For a long time, the latter was the standard model across the hospitality sector, especially as unionization and other forms of worker self-organization were never really present - now with covid haven thoroughly shaken everything up, employers are (finally) forced to up their offers. For a lot of them though, it might be way too late - good riddance.

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@djohnston 2 days

Replying to @Hard_Space 🎙

> Our analysis found that the leading elements contributing to toxic cultures include failure to promote diversity, equity, and inclusion; workers feeling disrespected; and unethical behavior.

Not that I don't believe this but I reallllly want to see the data and how they classify a company as promoting D&I Vs not.

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@jshaqaw 1 day

Replying to @Hard_Space 🎙

The great resignation is fascinating. Some people are trapped in jobs with toxic cultures because they really have obligations to meet and a lack of good alternatives. Lots of other people just think this is the case. A toxic manager with a certain kind of charisma (as many high level toxic managers ten to have)can project this fear into the susceptible and they use that power shamelessly. But this kind of fear projection seems to rely on actual physical proximity or at least spending lots of time in an environment that they not you control. It’s amazing how much less scary a jackass manager seems when you are working home in your sweatpants with some Louis Armstrong playing. Can only be good to defang these soul parasites a bit.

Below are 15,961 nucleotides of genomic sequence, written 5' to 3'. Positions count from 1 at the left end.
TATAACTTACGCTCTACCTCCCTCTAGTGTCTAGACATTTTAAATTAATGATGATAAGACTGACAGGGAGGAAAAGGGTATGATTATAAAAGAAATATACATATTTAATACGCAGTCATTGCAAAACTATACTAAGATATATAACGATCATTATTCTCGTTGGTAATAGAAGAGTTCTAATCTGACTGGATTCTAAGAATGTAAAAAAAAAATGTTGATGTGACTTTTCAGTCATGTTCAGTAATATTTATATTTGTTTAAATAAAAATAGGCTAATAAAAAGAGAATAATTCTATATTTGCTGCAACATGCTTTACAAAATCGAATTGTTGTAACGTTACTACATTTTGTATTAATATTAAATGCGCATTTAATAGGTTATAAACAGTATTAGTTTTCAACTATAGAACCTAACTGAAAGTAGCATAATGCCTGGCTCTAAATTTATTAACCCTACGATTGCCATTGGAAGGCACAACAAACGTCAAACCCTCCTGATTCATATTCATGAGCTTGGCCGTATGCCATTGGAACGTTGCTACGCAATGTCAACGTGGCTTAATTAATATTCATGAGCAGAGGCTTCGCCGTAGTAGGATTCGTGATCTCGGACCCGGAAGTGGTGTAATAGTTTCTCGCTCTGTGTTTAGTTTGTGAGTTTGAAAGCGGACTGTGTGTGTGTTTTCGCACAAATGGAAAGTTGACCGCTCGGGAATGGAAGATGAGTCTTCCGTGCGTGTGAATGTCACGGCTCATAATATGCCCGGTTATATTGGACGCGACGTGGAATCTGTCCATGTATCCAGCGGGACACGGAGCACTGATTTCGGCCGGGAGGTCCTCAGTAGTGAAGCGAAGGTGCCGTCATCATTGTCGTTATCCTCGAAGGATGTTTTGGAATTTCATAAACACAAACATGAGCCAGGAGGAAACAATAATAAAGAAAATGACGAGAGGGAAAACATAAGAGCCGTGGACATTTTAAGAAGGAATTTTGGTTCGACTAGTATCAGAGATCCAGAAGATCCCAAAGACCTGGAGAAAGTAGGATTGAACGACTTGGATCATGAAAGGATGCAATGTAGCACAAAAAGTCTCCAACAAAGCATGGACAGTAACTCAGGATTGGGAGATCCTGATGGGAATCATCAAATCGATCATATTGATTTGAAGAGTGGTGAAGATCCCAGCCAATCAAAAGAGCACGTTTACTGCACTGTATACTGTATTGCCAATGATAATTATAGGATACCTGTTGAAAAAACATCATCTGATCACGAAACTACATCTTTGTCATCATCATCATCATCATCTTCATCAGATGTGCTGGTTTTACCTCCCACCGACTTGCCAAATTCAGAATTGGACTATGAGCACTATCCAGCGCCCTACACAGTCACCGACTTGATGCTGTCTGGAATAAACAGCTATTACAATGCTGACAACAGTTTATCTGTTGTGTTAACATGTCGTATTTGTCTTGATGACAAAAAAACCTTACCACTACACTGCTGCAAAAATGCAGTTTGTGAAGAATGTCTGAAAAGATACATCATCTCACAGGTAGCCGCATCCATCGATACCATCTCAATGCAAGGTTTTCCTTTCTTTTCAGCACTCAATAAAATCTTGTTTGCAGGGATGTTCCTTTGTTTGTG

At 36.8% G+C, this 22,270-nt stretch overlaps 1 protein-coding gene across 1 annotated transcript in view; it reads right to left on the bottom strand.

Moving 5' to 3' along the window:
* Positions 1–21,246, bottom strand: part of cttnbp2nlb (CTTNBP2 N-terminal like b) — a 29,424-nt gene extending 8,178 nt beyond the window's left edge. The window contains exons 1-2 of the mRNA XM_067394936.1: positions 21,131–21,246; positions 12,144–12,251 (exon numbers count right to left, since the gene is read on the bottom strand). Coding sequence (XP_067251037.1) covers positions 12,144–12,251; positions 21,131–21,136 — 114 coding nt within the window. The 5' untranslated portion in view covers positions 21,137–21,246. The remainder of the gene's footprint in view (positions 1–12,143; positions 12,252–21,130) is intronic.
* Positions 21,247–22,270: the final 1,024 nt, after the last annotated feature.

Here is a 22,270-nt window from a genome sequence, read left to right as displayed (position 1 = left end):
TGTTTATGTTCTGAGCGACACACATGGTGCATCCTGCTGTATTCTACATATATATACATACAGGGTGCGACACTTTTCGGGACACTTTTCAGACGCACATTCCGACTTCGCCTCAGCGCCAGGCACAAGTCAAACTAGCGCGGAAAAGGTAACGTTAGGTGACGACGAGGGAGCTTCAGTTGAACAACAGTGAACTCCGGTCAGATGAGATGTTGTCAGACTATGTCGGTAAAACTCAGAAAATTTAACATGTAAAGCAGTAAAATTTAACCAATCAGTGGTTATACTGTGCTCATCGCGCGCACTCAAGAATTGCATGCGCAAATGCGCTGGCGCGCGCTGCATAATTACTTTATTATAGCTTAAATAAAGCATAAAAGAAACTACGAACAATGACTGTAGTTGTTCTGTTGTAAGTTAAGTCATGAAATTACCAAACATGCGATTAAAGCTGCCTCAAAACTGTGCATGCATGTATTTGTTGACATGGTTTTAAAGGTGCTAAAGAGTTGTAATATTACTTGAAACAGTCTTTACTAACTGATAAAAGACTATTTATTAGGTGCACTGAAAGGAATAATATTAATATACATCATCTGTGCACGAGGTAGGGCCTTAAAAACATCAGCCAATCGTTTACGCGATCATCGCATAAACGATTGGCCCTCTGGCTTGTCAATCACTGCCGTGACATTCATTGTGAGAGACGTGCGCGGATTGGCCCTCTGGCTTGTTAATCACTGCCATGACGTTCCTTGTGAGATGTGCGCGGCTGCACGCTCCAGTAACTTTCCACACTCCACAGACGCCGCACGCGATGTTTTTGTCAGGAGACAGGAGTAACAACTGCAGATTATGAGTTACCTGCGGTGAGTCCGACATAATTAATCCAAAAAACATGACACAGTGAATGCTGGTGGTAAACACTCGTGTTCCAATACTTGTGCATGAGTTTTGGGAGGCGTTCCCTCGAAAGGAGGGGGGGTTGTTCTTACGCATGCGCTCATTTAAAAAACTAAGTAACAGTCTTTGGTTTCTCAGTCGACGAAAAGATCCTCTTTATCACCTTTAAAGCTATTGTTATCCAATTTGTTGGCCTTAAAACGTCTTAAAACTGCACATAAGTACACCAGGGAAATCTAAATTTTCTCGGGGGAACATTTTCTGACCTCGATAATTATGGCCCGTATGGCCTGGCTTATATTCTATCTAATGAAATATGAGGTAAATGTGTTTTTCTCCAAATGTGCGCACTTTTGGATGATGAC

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@jessaustin 2 days

Replying to @Hard_Space 🎙

The industries with the highest percentage of blue-collar workers are noted in light blue.

This means the other industries with lower blue-collar percentages are noted in blue blue. This may be the dumbest graphic decision I've seen yet this year.

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@99_00 2 days

Replying to @Hard_Space 🎙

I think the 'Great Resignation' is fake news.

When COVID hit people felt insecure so they stayed on jobs they would have otherwise quit. Look at any graph of resignations or quits, they dipped. We are seeing the pent up desire to quit hit the market.

However, pent up desire to quit doesn't make as interesting a story. Writers and researchers can use the 'Great Resignation' narrative promote any agenda or attack any workplace philosophy they want. Then readers can argue about it endlessly. The fact that it's divorced from reality means the debate can't be resolved because the premise is flawed. Media companies and sites get an endless stream of engaging but useless content.

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@altabrams 2 days

Replying to @Hard_Space 🎙